Flint is a sad metaphor for something

australia-water-stampIf one were looking for an apt metaphor to reflect the state of modern America, which would you choose: the surprising success of Donald Trump’s presidential campaign, or the deliberate poisoning of the entire city of Flint Michigan? I’d opt for the latter. Yes, the Trump candidacy is perhaps a milestone of something or other in recent politics, but America has always had political hucksters, and some of them have done quite well. This is a country that at one point had an important “Know-Nothing” political party in the 1840s and 1850s (a central plank of which was fierce opposition to immigration, interestingly enough.) So while the sakes might be higher these days—Mr Trump looks like he has a real shot at the Republican Presidential nomination, and a surprising number of voters appear to be uninformed, or misinformed, about lots of stuff—I would still argue that this is one of the swings in American politics that one sees from time to time.

Flint is another story entirely.

To recap—the Michigan legislature, in its wisdom, gave itself (and the governor) the power to declare local governments incapable of solving their own problems. Instead, the governor (in this case, a Republican) has the ability to appoint an Emergency Master to run a city’s finances. Detroit was the excuse for this nonsense, but it turns out that simply abandoning Detroit after stripping it of financial powers wasn’t enough for these guys. A similar move was made in Flint, the subject of Michael Moore’s Roger and Me, about the industrial hollowing out of the Flint economy by, at the time, General Motors, the city’s largest employer. It’s sobering to realize that Moore’s film is now 27 years old, and everything that has followed has lived up to, or probably exceeded, Moore’s worst case concerns.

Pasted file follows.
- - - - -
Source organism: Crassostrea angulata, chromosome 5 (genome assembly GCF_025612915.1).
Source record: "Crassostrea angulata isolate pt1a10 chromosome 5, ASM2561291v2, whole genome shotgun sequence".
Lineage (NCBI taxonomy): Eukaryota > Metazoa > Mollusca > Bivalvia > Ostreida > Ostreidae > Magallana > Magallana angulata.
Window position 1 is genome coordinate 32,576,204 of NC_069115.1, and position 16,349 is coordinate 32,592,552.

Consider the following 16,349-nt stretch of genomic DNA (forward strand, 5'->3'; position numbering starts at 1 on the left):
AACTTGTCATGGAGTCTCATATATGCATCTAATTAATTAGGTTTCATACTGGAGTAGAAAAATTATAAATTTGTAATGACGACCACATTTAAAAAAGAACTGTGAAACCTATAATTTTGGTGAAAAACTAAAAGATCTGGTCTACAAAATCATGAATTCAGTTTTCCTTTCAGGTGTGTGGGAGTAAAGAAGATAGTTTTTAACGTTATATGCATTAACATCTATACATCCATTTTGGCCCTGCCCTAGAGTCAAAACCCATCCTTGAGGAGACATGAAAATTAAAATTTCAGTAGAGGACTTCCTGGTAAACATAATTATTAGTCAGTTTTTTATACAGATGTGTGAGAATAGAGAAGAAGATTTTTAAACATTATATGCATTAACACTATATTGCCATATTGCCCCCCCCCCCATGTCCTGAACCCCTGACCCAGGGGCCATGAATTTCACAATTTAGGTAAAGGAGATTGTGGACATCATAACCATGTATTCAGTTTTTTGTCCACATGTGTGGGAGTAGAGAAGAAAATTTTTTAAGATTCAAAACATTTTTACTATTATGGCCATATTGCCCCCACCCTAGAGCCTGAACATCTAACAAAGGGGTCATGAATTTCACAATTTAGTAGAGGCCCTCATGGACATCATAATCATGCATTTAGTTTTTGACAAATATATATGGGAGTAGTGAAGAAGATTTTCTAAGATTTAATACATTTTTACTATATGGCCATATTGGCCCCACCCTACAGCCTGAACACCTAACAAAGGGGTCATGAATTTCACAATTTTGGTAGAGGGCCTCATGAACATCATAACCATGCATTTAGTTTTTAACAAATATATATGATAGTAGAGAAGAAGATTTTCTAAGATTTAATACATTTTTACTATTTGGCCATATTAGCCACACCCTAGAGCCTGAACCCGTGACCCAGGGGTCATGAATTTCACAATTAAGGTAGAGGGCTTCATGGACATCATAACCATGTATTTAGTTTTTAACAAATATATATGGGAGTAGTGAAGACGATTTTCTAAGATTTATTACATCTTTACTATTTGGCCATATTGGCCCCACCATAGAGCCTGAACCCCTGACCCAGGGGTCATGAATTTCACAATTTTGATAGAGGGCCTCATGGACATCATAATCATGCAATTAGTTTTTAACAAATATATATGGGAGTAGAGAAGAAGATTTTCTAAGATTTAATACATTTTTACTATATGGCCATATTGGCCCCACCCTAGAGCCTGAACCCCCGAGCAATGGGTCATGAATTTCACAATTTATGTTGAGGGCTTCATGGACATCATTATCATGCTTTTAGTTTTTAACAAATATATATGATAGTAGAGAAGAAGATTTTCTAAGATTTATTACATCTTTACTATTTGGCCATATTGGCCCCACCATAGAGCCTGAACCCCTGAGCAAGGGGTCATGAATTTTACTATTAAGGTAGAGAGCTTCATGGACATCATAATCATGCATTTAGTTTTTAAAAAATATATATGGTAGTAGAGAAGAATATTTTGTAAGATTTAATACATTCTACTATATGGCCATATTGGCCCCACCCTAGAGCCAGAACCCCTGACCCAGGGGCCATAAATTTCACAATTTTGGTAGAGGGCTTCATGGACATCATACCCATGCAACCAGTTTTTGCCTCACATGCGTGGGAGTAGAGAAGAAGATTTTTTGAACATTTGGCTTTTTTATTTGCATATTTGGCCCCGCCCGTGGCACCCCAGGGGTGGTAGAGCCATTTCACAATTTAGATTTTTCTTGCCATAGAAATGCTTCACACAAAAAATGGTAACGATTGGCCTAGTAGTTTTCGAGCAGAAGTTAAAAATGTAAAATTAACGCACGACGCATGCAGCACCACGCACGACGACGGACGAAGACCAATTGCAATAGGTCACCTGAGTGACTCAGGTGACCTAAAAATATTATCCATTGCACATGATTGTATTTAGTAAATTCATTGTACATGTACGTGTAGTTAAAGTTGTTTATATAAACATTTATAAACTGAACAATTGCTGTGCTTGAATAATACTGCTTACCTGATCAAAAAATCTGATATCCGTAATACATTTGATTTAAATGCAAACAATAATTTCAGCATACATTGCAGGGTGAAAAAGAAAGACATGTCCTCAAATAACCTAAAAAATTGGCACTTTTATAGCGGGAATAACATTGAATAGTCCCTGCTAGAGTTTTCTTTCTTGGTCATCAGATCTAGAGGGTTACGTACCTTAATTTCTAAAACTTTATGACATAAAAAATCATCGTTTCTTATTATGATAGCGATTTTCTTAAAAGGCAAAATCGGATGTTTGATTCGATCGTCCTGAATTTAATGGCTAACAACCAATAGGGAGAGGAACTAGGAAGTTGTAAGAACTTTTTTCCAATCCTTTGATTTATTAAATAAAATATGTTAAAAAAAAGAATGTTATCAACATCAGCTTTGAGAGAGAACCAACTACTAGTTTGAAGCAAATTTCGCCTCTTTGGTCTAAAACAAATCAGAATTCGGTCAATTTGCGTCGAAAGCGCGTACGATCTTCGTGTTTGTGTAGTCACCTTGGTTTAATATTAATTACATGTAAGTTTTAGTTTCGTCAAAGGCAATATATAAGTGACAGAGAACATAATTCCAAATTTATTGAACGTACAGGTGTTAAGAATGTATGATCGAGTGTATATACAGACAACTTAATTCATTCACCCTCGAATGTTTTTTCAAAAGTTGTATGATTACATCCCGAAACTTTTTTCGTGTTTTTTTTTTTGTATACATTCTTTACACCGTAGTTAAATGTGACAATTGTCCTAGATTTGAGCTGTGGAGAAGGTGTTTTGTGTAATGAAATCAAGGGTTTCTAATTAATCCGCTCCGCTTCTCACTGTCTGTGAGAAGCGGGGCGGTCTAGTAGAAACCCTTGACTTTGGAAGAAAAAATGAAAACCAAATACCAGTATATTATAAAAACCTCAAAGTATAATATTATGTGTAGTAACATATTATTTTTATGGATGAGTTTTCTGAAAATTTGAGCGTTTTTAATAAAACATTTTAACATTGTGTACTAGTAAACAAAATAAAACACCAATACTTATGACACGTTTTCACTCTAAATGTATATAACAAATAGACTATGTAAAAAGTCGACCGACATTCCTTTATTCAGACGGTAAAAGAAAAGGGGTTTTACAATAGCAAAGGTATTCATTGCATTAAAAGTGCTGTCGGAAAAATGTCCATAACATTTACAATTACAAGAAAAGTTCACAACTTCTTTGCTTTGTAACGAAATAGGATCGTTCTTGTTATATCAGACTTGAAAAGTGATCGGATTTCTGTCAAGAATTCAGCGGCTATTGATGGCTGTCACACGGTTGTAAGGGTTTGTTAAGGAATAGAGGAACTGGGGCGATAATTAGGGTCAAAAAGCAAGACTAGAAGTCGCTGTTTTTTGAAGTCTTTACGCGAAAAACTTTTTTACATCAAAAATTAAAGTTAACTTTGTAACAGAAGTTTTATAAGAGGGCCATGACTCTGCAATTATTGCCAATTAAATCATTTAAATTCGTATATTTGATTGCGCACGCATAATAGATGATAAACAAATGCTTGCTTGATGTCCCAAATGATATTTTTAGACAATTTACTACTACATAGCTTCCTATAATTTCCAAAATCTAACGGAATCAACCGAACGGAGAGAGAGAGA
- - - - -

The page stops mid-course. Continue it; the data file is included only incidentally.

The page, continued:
Anyway, the Emergency Master of Flint—a Republican appointee of Republican Governor Rick Snyder (who has one of the more remarkable blow-dry haircuts you will ever see) decided that the City of Flint was spending too much on its water. So in April 2014 it switched its water source from Lake Huron to the local Flint River. Not surprisingly, results were what you would expect in a movie on the SyFy channel before the monsters start showing up:

Right away, children and residents got sick from drinking the water, even though the city managers assured them it was safe. By August, the water tested positive for E-coli and by September 2014, citizens had been advised to boil their water before drinking it by local officials.